Her family went to the police to file a report. The situation worsened when it became clear that she was pregnant. A DNA test later confirmed Mohan’s paternity. He and his parents offered to pay a $3,000 settlement if she had an abortion. Even the village elders weighed in, also urging her to terminate the pregnancy.

Mohan was convicted in 2009 and sentenced to seven years in prison. Last year, he filed an appeal.

In his recent order, Devadass ruminated that women are often the “soft targets of male lust” and lamented that there were two victims in this case: the woman as well as the child born as a result of the rape.

“Now, [the victim] has become mother of a child,” the judge wrote. “But as on date, she is nobody’s wife. So, she is an unwed mother. Now there is a big question mark looming large before [the victim] as well as her child, who is completely innocent.”

The judge deemed that mediation was the best option in this case, noting that he had recommended it on another occasion earlier this year, with the rapist agreeing to marry the victim, a case now heading toward a “happy conclusion.”

Sriram Panchu, a senior lawyer, said the judge’s order is being protested partly because mediation is normally used to resolve marital or commercial disputes, not violent crimes.

The victim said that the judge’s directive caught her by surprise and that she has been living in fear that her attacker would find and harm her.

“If I meet the judge, I would ask him, ‘Do you know the pain I suffered as a child and was raped, and raising this child?’ ” she said. “You are sitting in an air-conditioned hall writing your judgment. Have you ever thought of me? How I have suffered? The scar still remains.”

Mohan said in a brief telephone interview that he wants to pursue mediation, and his attorney, C. Arunkumar, said they would participate. Neither discussed the case in detail, although Mohan had earlier said that the sex was consensual.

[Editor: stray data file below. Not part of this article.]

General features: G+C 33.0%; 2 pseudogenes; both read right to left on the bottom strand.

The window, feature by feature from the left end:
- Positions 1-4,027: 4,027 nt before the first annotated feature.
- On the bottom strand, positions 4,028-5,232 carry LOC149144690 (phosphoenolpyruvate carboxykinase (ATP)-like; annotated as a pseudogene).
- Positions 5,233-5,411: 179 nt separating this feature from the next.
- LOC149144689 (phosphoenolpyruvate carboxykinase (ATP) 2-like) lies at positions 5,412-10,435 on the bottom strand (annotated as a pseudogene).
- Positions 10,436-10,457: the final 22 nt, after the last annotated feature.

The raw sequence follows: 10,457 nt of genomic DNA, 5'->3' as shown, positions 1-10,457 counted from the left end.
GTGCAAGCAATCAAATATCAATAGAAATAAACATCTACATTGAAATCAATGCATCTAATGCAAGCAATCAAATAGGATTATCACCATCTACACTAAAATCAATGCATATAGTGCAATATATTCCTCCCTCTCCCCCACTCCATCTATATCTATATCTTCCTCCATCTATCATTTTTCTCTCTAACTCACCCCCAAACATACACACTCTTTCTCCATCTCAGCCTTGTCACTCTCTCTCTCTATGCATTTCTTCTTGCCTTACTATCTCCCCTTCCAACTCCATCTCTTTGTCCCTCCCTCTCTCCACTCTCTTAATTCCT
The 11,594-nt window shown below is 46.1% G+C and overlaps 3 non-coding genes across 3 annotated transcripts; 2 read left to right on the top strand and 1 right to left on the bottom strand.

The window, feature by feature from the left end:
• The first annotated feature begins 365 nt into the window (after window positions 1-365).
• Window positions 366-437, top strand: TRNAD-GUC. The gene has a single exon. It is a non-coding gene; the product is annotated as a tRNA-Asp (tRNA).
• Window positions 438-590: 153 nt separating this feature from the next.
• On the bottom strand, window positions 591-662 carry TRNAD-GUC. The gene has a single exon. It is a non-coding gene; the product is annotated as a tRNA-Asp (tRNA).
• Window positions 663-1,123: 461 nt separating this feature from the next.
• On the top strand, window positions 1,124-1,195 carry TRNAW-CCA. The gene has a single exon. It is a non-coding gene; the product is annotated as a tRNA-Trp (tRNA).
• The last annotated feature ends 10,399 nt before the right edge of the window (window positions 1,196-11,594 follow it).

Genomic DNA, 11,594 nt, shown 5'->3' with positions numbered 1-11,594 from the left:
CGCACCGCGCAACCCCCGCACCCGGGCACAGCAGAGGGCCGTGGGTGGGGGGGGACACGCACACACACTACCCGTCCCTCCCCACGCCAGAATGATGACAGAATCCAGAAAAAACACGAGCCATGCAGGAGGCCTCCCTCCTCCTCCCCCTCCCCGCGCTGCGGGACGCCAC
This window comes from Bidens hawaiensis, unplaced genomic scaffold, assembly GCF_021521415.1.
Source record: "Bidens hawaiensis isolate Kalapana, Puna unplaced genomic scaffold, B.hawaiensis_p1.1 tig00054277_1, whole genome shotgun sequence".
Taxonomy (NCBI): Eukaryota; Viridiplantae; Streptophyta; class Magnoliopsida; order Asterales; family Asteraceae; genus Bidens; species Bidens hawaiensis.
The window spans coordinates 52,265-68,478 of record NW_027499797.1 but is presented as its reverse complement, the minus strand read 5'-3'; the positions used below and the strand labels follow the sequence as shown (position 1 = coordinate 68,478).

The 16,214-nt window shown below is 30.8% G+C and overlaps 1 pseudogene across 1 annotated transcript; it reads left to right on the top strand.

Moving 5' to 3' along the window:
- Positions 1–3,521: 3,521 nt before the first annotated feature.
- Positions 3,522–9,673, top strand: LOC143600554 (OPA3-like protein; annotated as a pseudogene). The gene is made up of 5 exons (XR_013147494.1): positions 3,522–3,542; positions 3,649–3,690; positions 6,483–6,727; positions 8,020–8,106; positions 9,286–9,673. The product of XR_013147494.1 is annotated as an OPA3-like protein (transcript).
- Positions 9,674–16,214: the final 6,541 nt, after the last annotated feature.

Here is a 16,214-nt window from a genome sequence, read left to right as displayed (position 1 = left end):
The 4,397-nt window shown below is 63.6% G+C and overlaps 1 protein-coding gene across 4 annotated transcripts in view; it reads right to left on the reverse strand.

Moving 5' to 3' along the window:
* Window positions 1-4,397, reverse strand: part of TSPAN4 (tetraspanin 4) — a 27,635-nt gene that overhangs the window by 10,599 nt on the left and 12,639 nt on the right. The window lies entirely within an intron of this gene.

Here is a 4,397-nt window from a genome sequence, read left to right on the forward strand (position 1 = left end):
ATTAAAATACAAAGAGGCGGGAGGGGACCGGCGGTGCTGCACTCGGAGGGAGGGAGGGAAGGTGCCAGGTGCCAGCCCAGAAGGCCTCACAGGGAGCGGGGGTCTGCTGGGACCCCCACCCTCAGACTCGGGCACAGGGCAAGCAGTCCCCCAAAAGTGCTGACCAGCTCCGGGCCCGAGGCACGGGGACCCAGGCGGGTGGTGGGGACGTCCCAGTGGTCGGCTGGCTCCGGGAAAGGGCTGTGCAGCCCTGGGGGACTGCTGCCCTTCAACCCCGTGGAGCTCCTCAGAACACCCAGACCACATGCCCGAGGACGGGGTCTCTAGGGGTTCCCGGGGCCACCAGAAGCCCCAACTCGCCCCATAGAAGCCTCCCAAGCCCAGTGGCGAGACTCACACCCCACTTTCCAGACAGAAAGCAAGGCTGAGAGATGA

‘I will not go’

Karuna Nundy, a Supreme Court lawyer, said there had been a slow attitudinal shift within the judiciary as gender-sensitivity training increases and awareness grows. But advocates say more must be done, including gender equity on the bench. Only a small percentage of judges in India’s high courts are women, and there is only one female judge on the Supreme Court.

“The habits of patriarchy die hard — in any country,” Nundy said.

Since the mediation order, the victim and her daughter, now 7, have taken refuge at a women’s shelter. Over the weekend, they watched cartoons together as evening drew in.

The woman, soft-spoken and dressed in a traditional shalwar kameez outfit, said she was shunned after the birth of her daughter and struggled to find employment, working briefly in a knitting mill and doing other odd jobs. Both the victim, who left school in 10th grade, and her daughter are now in school.

A mediation hearing in her case has been set for Monday, and women’s groups are planning to protest. Ramaseshan said the victim should simply not show up, because mediation requires both parties to participate willingly. And she is not.

“I do not want to see him at any cost, for any reason,” the woman said. “Even if it is mandatory, I will not go.”

Pramila Krishnan contributed to this report.